R.D. Clark & Sons, Inc. v. Clark
In a buyout dispute involving a Connecticut family business, an appellate court recently upheld the trial court’s decision not to tax affect the earnings of the company in valuing the departing shareholder’s interest, even though experts for both sides tax affected. However, this particular ruling is unlikely to change the direction in which courts recently have headed on tax affecting.
Fair value determination
Three siblings each held a one-third interest in a specialty freight company that was organized as an S corp. After a falling out in 2011, the departing sibling’s employment as a driver and occasional dispatcher at the company was terminated. A few months later, he also resigned as officer and director of the corporation. Two years later, the remaining shareholders sued the departing sibling and his new company. He countersued, alleging oppression and asking for a dissolution of the company. Under the applicable statute, the company elected to buy his shares. Trial ensued in late 2015 and early 2016 as the parties could not agree on the fair value of his shares. The opposing experts valued the company under an income approach and tax affected earnings. The company’s expert applied a 25% rate, and the departing shareholder’s expert applied a 12.6% rate.
The trial court, “for the most part,” agreed with the company’s expert but did its own valuation. It declined to tax affect, at least in part because the company had a practice of making funds available to shareholders to meet their individual tax liabilities on earnings from the company. The company made “loans” to the shareholders that they repaid via “bonuses.”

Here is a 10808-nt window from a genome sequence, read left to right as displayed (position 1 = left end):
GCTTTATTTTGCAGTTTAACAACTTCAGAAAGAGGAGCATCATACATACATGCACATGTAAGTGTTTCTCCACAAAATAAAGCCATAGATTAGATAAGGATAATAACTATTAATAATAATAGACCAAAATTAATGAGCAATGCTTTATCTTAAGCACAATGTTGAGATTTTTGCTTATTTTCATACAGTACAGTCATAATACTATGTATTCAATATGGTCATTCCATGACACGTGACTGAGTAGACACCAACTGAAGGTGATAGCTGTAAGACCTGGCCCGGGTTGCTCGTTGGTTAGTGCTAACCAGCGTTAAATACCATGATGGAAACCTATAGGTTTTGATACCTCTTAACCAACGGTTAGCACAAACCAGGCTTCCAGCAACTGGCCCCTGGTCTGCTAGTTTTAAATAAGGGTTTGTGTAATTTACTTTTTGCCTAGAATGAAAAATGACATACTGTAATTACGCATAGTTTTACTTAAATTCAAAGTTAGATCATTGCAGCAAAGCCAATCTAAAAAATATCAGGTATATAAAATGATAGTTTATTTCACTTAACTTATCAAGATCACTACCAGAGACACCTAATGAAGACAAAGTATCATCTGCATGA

The company appealed the trial court’s valuation on several grounds, including the failure to tax affect, which “artificially inflated” the company’s value. The appellate court said tax affecting has long been “the subject of considerable debate, and there is no Connecticut law that mandates a specific approach to tax affecting.” In surveying the legal landscape, the court found some courts “have chosen to reject an adjustment to S corporation cash flows based on taxes,” noting in particular the U.S. Tax Court’s decision in Gross v. Commissioner, which the 6th Circuit upheld.
The Connecticut appellate court called it “the only reported decision on tax affecting by a United States Court of Appeals.” But the appellate court also acknowledged other landmark cases such as Delaware MRI and Bernier, in which courts approved of tax affecting.
The trial court’s position had to be seen against this “complicated legal backdrop,” the appellate court said. It noted that “the issue of tax affecting continues to be an open debate among experts in the field.” Finally, given the company’s policy of covering the shareholders’ tax liabilities, “the present case seems particularly ill-suited to tax affecting earnings,” the appellate court said. It also said its upholding the trial court on tax affecting was “based on the facts of this case.” The appellate court added: “We discern no bright line rule in this area.”
Does it change anything?
In considering the weight of this ruling, note that the trial court decided the issue years before the pro-tax affecting decisions by the U.S. district court in Kress and the U.S. Tax Court in Estate of Aaron Jones v. Commissioner (which did not overrule Gross). The appeals court here also did not mention these key cases. Perhaps it wasn’t briefed on them. Also, the appeals court is clear that this is a fact-specific ruling. Given these limitations, it’s fair to question the larger significance of this case to the tax-affecting canon.
The case also raised important questions about the application of minority and marketability discounts in buyout cases.